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Biscayne Bay task force wants to set pollution limits — and more money from the state

Sunrise showing a fish kill in Biscayne Bay
Courtesy of Kathryn Mikesell
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A fish kill spread across northern Biscayne Bay in August 2020.

When the Florida Department of Environmental Protection awarded nearly a half billion dollars to communities around the state to address water quality issues last month, there was a glaring omission: Miami-Dade County and ailing Biscayne Bay.

That’s because state legislators required the money be spent only in watersheds with management plans that include pollution limits.

In urban Miami, setting limits has always been tricky.

“We're heading in that direction, but we're not there yet,” said Irela Bague, Miami-Dade's chief bay officer after the inaugural meeting of the county’s Biscayne Bay Watershed Management Advisory Council.

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Setting the limits will mean wrangling communities and business interests around the bay to agree on just how much pollution — the damaging nutrients from stormwater, fertilizer, leaky sewer lines and septic tanks — should be allowed.

“Everybody has a role to play and everybody's responsible,” said Bague. “They all agree to a target and they all work together to meet it.”

In just the last decade, nutrients pouring into the bay have helped wipe out more than 20 square miles of seagrass. A 2019 county report found nearly 93% of meadows had disappeared from the southern part of the bay; 85% in the central bay near Coral Gables; and up to 89% at the bay’s busy north end. Those grasses help absorb nutrients, stabilize the bay bottom to keep water clear and provide oxygen.

The 21-member advisory council was formed after a county commissioned task force report outlined more than 60 solutions. Members include three county commissioners as well as local cities, universities and representatives from the National Oceanic and Atmospheric Administration and Biscayne National Park. Industry is also represented with members from the Builders Association of South Florida and Miami Marine Council.

Monday’s meeting got off to an ambitious start, with council members eying the state money.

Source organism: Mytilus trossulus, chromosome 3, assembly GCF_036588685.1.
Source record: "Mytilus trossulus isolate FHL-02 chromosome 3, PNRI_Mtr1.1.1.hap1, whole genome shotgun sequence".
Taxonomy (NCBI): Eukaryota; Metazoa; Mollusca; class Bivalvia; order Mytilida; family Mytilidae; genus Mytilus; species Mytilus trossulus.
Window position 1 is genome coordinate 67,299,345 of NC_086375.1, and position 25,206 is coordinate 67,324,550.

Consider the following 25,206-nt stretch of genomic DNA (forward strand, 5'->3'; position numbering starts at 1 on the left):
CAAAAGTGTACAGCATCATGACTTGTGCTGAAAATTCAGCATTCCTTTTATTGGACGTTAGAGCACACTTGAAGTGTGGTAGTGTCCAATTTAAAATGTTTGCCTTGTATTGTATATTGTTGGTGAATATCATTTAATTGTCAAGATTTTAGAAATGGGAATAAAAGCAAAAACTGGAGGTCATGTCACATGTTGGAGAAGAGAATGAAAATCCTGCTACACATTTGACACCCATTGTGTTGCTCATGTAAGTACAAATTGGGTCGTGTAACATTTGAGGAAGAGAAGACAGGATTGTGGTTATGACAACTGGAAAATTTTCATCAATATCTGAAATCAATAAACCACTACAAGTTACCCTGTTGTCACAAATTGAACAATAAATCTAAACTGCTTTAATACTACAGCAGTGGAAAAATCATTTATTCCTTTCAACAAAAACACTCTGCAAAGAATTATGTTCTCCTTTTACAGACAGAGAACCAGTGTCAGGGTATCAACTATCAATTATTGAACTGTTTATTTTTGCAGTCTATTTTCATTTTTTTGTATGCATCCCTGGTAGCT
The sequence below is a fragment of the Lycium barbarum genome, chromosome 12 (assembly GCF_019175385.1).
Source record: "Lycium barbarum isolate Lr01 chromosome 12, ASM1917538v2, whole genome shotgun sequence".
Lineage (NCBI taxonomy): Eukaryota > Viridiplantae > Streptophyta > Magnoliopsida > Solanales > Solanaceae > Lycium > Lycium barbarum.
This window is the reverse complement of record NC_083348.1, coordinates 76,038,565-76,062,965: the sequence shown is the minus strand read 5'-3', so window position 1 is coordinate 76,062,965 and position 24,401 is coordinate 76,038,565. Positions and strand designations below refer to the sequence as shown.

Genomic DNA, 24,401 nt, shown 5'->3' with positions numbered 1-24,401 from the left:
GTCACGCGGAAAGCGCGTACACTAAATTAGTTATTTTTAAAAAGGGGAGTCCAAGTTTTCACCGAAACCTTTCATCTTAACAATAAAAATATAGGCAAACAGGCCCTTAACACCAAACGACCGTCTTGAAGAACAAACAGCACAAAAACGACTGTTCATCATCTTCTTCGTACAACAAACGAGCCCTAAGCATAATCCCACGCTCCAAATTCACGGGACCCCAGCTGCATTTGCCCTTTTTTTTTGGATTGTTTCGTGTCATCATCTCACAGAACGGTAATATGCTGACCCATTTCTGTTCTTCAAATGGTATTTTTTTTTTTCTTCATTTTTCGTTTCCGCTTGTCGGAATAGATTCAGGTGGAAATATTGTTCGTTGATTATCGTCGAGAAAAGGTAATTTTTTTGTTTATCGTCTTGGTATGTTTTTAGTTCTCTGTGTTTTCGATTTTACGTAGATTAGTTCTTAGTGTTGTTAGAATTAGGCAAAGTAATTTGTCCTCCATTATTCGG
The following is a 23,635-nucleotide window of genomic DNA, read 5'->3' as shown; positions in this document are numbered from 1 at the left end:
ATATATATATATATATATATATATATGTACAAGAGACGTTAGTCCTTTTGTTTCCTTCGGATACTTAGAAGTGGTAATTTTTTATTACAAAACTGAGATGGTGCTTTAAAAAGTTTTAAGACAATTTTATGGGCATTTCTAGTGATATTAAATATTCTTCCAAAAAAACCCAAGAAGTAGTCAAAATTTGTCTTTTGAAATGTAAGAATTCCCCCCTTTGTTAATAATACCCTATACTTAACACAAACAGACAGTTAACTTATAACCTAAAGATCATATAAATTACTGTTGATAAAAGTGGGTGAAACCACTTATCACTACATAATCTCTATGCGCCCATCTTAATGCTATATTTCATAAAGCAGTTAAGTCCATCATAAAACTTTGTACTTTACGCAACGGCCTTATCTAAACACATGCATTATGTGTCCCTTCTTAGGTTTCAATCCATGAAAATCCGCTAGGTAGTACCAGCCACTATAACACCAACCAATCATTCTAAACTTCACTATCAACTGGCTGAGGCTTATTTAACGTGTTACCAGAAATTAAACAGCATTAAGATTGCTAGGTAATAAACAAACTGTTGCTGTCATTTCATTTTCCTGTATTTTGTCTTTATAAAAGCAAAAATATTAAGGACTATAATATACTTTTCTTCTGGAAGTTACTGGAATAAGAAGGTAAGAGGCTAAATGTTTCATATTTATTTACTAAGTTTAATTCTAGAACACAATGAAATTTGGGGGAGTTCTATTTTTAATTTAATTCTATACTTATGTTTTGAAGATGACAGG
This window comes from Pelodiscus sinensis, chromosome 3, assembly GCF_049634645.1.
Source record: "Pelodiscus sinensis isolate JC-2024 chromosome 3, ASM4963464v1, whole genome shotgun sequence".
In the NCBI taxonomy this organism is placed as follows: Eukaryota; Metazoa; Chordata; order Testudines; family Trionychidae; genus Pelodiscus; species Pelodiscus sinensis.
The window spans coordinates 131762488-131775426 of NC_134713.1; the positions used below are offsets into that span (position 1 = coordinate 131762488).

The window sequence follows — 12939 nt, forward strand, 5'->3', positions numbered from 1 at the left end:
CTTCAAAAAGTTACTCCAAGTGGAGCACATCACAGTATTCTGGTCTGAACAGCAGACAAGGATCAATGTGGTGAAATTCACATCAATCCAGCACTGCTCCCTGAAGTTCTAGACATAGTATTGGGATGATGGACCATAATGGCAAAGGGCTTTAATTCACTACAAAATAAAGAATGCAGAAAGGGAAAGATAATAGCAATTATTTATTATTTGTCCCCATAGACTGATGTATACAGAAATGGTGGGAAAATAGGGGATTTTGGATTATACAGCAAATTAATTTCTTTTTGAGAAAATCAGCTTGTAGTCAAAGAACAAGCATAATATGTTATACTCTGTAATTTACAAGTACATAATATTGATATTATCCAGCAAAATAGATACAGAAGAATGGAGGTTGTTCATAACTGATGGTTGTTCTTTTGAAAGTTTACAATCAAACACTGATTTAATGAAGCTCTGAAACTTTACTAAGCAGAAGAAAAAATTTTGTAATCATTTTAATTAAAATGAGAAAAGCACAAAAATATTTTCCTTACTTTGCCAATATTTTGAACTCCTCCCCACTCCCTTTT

The potential for conflicts was also apparent: Just last week, the three county commissioners on the board voted to approve a permit for a mega winter boat show along the bay’s western shores inhabited by manatees. This year, manatee deaths have reached record highs, with most deaths attributed to starvation linked to seagrass die-offs in the Indian River Lagoon.

Over the objections of environmental staff, the commissioners agreed to allow boat show organizers to hold trial rides on boats in a protected manatee zone. Attorney Spencer Crowley represented the boat show organizers in the permit application.

County Commissioner Danielle Cohen Higgins, the advisory council’s newly elected chair, asked staff to assign more spotters to the event.

The bay’s health has long been a driver of changes along its shores, beginning in the late 1960s with the creation of a national monument to protect the wilder southern end from development. The 1970s also saw significant clean-up with the passage of the Clean Water Act. But since the '80s, as conditions deteriorated, efforts lagged.

What makes this effort different, Bague said, is the creation of county-designated task force under orders to come up with fixes.

“We actually have a permanent board; a group of people that will be meeting regularly to review and prioritize,” she said. “The bay watershed has never had that kind of oversight. The Miami River has that kind of oversight and the Bay doesn't.”

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